The Tiny House Club partnered with the Co-op and the Platteau to create a coffee cart that will be debuted later this semester.
The cart will be located between JR Howard Hall and Aubrey R Watzek Library, a common gathering place for students. The club has already constructed the base, but it still needs to be painted, equipped with supplies and staffed by Co-op trained baristas. Passersby will be able to drink batch-brewed Proud Mary coffee and Smith Tea Maker tea through a pay what you can model.
Elijah Black ’23, the current leader of the Tiny House Club, came up with the idea.
“Personally, I felt like I don’t like paying for coffee at the Dovecote every day,” Black said. “Wouldn’t it be awesome if there’s a little place that there was free coffee? But I remembered that we have this awesome club budget and we can build whatever we want.”
Mariah Schafhausen ’25 will be taking over the club after Black graduates. The coffee cart is the first project that Schafhausen is leading.
“That’s something that we can do in a day,” Schafhausen said. “It didn’t seem crazy for my first project. I’m seeing through something that I could design really easily.”
Black and Schafhausen decided to reach out to the Co-op for the collaboration rather than having a self-service coffee cart because they thought the barista system would ensure longevity and care for the project. Nick Biesterfield ’23, one of the Co-op managers, was excited for the opportunity.
“I saw the email come in and I was just – my heart skipped,” Biesterfield said. “This is so cool. That is just not something that we have the expertise to build ourselves nor the funds, and they have both.”
Collaboration is at the heart of this project. The cart will be stored where the Bike Co-Op is, another student run group. Additionally, one of the Platteau managers, Kincaid DeBell ’25, is designing the mural that will be painted on the cart. In the future, Tiny House Club is even hoping to build a newsstand into the cart to house issues of The Mossy Log.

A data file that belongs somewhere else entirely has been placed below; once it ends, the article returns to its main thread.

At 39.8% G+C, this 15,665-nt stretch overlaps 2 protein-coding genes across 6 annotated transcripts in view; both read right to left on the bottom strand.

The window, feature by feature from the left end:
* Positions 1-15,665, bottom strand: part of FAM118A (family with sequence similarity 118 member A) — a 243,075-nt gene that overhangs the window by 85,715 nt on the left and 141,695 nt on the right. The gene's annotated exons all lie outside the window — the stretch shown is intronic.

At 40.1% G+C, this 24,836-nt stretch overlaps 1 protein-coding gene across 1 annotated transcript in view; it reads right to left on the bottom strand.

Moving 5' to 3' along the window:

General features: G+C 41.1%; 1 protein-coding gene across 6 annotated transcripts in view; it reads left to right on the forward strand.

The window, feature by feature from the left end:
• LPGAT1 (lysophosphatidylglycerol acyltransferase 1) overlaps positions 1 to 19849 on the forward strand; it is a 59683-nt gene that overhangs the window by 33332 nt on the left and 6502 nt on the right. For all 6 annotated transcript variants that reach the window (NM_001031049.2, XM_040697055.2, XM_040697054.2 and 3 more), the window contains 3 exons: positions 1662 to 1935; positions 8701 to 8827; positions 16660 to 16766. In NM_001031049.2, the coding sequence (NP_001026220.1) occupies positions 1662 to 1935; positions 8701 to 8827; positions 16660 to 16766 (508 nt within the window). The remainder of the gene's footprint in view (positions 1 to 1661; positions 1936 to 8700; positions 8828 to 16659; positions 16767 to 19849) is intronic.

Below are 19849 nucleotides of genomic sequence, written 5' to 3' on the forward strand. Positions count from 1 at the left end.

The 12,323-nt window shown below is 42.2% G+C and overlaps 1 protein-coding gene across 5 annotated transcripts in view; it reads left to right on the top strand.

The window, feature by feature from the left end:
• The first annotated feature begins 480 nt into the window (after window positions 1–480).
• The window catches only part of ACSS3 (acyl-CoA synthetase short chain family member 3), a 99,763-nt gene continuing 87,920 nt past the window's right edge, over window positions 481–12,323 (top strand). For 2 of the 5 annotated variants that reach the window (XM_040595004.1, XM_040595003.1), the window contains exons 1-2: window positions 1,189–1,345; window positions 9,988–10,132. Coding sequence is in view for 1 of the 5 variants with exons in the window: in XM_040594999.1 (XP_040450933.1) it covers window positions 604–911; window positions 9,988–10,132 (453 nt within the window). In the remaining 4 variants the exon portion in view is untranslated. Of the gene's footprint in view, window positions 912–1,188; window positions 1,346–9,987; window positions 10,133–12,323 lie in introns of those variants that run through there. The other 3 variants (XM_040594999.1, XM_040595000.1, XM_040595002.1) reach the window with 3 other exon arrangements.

“I want it to be something that the students can take pride in and see every day and (be reminded) that was their work,” Schafhausen said.
The student collaboration is part of why the project appealed to Biesterfield, in addition to bringing the Co-op to the academic side of campus.
“I’m always just a fan of keeping things in the community, generally speaking, and not giving our money to Bon Appétit,” Biesterfield said. “… And the fact that we run on a pay what you want model, and then whatever money is paid goes to the students who are serving the coffee. It very much is keeping the money in the student ecosystem.”
Distinguishing itself from other coffee options on campus, the cart will not be offering disposable cups. Instead, the Co-op is working to buy travel mugs wholesale and will sell them at cost so they can replenish stock.
“I don’t want to order a bunch of paper cups,” Biesterfield said. “This way, students will have a travel mug that they can bring with them whether they’re going to the Dovecote or another cafe in Portland or our coffee cart.”
For the remainder of the year, Tiny House Club plans to finish their tiny house, work with Students Engaged in Eco-Defense to have a birdhouse making workshop and plan construction for a stage in the Co-op.
“We’re kind of always looking for other collaborations,” Black said. “Since we have the tools and all the structures in place to build things, we just want to build things for other clubs.”